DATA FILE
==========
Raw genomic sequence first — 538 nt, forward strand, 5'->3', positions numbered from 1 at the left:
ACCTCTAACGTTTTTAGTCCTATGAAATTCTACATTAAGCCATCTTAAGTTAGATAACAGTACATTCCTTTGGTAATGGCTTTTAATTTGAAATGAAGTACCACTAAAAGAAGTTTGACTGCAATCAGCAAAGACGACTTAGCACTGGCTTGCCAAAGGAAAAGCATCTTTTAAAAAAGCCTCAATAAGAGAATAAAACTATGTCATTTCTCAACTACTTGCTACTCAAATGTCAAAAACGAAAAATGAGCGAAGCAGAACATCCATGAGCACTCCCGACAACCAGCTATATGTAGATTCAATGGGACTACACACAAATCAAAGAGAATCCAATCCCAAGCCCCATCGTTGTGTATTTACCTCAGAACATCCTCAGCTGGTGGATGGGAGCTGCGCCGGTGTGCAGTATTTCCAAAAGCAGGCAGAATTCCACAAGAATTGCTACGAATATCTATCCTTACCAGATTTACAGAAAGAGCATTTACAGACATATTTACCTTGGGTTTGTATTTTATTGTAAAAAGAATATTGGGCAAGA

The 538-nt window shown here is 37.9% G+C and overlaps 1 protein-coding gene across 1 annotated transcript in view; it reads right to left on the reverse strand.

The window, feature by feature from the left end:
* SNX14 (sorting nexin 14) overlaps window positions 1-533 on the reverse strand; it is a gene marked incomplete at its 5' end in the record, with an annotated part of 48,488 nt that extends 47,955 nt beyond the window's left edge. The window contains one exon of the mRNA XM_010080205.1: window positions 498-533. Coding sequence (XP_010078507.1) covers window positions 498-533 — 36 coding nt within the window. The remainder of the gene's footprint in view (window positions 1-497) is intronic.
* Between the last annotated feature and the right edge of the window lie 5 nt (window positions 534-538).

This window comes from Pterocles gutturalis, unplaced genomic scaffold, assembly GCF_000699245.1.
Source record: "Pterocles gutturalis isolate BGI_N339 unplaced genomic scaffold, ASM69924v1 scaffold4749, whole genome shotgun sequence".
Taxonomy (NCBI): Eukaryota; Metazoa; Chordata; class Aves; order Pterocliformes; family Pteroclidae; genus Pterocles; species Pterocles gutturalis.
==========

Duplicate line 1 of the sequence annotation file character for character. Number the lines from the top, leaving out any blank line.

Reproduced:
Raw genomic sequence first — 538 nt, forward strand, 5'->3', positions numbered from 1 at the left: